“Many industries, including CRE, still operate with unconscious gender bias, which arises from cultural assumptions and organizational structures, practices and patterns of interaction that inadvertently advantage men while putting women at a disadvantage,” says Dr. Bernice Ledbetter, Director of the Center for Women in Leadership at the Pepperdine Graziadio Business School. “If women in CRE hope to advance, these biases must be addressed head on.”
Sexual Harassment Continues
While sexual harassment wasn’t identified by respondents as one of the biggest challenges they face, more than half (52 percent) reported having been sexually harassed at some point in their career.
- 84 percent noted it happened more than once
- 41 percent reported that it happened five or more times
- 33 percent noted that they were sexually harassed by five or more people throughout their career
- 76 percent did not report the sexual harassment to HR or management
- 10 percent of those that reported the harassment noted that the accused lost their job
- 34 percent of respondents that reported the harassment noted that no action was taken against the accused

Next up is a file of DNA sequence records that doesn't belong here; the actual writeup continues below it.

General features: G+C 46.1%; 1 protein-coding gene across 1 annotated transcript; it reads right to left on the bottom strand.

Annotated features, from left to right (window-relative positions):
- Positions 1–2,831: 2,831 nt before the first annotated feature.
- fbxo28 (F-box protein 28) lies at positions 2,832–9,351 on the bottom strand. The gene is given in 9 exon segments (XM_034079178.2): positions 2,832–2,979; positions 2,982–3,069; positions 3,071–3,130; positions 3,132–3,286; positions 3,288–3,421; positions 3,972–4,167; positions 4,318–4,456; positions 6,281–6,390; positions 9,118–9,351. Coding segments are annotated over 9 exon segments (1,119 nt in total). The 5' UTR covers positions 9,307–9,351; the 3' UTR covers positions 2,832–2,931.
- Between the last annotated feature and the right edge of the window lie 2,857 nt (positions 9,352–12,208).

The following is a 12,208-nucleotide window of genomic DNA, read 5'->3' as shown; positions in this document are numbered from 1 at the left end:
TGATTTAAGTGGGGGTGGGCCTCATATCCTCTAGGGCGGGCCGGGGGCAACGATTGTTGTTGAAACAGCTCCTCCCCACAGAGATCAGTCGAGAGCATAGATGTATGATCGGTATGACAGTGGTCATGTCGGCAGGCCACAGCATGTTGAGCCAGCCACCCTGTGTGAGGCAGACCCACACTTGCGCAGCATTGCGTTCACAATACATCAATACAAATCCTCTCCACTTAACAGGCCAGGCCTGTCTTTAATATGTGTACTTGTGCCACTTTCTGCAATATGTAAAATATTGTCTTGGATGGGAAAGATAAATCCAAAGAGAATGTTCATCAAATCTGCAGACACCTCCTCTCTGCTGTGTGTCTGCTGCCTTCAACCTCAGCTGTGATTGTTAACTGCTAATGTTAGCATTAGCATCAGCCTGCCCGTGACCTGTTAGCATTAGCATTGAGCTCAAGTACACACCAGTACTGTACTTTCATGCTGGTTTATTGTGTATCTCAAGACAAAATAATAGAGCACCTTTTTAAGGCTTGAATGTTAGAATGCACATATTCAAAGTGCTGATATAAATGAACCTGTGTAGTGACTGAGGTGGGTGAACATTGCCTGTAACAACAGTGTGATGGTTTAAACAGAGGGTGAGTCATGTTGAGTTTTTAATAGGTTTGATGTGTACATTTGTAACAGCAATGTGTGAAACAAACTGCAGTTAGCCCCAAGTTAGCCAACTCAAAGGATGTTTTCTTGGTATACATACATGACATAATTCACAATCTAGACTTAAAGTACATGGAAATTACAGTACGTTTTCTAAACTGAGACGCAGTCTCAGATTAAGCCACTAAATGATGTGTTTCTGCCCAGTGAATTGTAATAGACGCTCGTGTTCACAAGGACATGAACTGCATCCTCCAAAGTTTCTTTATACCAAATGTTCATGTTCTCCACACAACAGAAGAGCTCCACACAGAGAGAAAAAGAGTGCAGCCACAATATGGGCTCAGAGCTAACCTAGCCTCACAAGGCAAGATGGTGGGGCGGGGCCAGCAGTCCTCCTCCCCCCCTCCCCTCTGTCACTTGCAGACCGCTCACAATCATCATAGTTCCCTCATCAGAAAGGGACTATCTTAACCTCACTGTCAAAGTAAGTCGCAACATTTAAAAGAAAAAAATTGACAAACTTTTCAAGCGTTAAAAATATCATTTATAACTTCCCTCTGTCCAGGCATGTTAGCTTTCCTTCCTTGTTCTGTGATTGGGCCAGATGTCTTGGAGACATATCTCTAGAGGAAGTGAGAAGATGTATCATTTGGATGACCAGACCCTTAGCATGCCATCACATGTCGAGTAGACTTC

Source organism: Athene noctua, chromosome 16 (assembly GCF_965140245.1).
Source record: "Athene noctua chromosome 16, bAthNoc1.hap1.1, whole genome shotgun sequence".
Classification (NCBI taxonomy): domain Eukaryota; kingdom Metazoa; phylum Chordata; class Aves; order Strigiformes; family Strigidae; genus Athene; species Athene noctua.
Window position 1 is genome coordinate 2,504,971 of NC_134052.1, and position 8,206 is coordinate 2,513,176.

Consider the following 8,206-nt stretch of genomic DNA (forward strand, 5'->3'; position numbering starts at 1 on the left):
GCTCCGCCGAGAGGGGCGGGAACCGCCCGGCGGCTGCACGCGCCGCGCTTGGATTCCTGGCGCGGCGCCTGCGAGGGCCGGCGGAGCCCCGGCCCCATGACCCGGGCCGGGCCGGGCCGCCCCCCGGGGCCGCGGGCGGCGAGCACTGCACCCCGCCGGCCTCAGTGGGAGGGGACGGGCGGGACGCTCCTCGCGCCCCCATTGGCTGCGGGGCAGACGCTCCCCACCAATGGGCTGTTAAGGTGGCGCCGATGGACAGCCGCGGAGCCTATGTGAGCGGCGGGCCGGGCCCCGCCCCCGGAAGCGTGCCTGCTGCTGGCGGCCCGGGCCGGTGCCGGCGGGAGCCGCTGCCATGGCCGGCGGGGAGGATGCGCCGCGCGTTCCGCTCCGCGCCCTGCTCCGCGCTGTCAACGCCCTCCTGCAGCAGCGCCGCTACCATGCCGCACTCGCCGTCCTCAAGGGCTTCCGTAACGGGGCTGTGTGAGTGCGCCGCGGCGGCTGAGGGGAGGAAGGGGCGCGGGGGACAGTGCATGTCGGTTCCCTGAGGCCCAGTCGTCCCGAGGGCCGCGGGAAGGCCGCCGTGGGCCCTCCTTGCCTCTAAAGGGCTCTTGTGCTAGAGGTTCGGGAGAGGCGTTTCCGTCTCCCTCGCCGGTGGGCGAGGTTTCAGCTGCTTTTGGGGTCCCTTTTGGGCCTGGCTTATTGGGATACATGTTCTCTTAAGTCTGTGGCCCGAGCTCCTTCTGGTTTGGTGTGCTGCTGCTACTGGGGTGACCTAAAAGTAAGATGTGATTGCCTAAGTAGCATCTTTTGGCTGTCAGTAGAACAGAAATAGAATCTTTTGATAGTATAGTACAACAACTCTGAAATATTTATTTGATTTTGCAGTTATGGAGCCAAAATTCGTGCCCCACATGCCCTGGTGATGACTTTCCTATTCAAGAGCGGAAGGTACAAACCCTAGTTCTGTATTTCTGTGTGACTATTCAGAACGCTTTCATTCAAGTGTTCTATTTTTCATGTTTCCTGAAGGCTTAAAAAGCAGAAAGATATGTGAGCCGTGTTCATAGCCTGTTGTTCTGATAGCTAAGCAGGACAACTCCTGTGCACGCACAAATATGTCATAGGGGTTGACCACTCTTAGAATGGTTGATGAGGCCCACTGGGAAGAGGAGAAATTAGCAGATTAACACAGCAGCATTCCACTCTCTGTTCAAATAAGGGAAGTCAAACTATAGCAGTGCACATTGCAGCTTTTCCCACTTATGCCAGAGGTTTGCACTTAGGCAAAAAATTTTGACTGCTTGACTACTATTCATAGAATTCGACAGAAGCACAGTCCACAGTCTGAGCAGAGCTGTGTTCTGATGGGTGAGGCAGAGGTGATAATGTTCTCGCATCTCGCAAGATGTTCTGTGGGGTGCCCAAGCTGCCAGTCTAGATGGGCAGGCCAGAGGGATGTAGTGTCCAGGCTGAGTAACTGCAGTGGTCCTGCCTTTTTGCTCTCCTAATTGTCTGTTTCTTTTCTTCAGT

When Women Do Well, We All Do Well
“What leaders in commercial real estate and all industries need to understand is that gender equality means economic growth,” continued Turner. “The way in which we treat women in the workplace is a key component to boosting not only our own industry’s success, but our entire economy. When women do well, we all do well.”
“In fact, the business case for why women in leadership is good for business is well established. Companies with gender parity experience a 34 percent higher total return to shareholders than those that do not,” continued Dr. Ledbetter.
For example, Nordic countries – which consistently rank as some of the happiest in the world – have grown considerably richer due to decades of policies designed to improve gender equality, according to a new report by the Organization for Economic Cooperation and Development. The region has added nearly 20 percent to economic growth per capita over the last 50 years. Additionally, it’s reported that women-friendly work policies could add up to 30 percent to economic growth rates by 2040.
“No one wants to work somewhere where they are undervalued or treated unfairly, and the RETS Associates survey shines a light on the fact that the CRE industry still has significant work to do in the area of gender equality,” said Andra Ghent, associate professor of real estate & urban land economics and academic director of the James A. Graaskamp Center for Real Estate at Wisconsin School of Business. “What CRE companies need to do is have performance-based metrics justifying the differences in compensation between employees of similar rank, and understand that when women are treated well, businesses will be rewarded with a motivated workforce, lower turnover rates and ultimately an improved bottom line.”
About the Survey
The 2018 Women in CRE Survey, based on responses from 618 women in commercial real estate across the continental U.S., Hawaii and Canada was conducted online in English and these are some of its findings.